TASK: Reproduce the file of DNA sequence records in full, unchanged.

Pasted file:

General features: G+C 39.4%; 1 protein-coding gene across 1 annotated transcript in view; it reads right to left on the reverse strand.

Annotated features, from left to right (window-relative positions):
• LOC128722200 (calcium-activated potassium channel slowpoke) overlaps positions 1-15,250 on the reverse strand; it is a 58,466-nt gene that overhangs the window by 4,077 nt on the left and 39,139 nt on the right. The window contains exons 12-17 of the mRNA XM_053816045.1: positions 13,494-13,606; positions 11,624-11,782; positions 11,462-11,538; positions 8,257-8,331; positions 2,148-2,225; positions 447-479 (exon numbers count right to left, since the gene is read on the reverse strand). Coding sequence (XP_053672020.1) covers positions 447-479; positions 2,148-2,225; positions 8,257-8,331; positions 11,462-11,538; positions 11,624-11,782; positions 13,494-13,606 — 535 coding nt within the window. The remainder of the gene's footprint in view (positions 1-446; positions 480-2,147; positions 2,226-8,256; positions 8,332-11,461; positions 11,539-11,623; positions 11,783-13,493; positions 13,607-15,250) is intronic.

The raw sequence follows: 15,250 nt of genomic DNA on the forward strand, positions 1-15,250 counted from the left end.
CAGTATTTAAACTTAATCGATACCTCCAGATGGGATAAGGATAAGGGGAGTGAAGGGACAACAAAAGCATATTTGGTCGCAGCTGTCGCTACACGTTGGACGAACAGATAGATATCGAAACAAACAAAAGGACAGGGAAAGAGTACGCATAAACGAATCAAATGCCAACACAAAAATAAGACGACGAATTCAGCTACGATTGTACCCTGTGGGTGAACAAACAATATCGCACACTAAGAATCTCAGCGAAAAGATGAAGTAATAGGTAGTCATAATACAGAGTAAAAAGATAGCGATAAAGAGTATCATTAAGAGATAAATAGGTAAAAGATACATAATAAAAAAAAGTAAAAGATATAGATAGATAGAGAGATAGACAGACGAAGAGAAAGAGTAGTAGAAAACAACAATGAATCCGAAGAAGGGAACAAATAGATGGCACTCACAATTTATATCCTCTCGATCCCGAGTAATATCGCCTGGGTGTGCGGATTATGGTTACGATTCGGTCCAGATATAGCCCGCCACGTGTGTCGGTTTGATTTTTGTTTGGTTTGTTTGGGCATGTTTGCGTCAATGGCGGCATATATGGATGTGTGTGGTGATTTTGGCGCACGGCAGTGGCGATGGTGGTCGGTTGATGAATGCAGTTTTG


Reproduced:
General features: G+C 39.4%; 1 protein-coding gene across 1 annotated transcript in view; it reads right to left on the reverse strand.

Annotated features, from left to right (window-relative positions):
• LOC128722200 (calcium-activated potassium channel slowpoke) overlaps positions 1-15,250 on the reverse strand; it is a 58,466-nt gene that overhangs the window by 4,077 nt on the left and 39,139 nt on the right. The window contains exons 12-17 of the mRNA XM_053816045.1: positions 13,494-13,606; positions 11,624-11,782; positions 11,462-11,538; positions 8,257-8,331; positions 2,148-2,225; positions 447-479 (exon numbers count right to left, since the gene is read on the reverse strand). Coding sequence (XP_053672020.1) covers positions 447-479; positions 2,148-2,225; positions 8,257-8,331; positions 11,462-11,538; positions 11,624-11,782; positions 13,494-13,606 — 535 coding nt within the window. The remainder of the gene's footprint in view (positions 1-446; positions 480-2,147; positions 2,226-8,256; positions 8,332-11,461; positions 11,539-11,623; positions 11,783-13,493; positions 13,607-15,250) is intronic.

The raw sequence follows: 15,250 nt of genomic DNA on the forward strand, positions 1-15,250 counted from the left end.
CAGTATTTAAACTTAATCGATACCTCCAGATGGGATAAGGATAAGGGGAGTGAAGGGACAACAAAAGCATATTTGGTCGCAGCTGTCGCTACACGTTGGACGAACAGATAGATATCGAAACAAACAAAAGGACAGGGAAAGAGTACGCATAAACGAATCAAATGCCAACACAAAAATAAGACGACGAATTCAGCTACGATTGTACCCTGTGGGTGAACAAACAATATCGCACACTAAGAATCTCAGCGAAAAGATGAAGTAATAGGTAGTCATAATACAGAGTAAAAAGATAGCGATAAAGAGTATCATTAAGAGATAAATAGGTAAAAGATACATAATAAAAAAAAGTAAAAGATATAGATAGATAGAGAGATAGACAGACGAAGAGAAAGAGTAGTAGAAAACAACAATGAATCCGAAGAAGGGAACAAATAGATGGCACTCACAATTTATATCCTCTCGATCCCGAGTAATATCGCCTGGGTGTGCGGATTATGGTTACGATTCGGTCCAGATATAGCCCGCCACGTGTGTCGGTTTGATTTTTGTTTGGTTTGTTTGGGCATGTTTGCGTCAATGGCGGCATATATGGATGTGTGTGGTGATTTTGGCGCACGGCAGTGGCGATGGTGGTCGGTTGATGAATGCAGTTTTG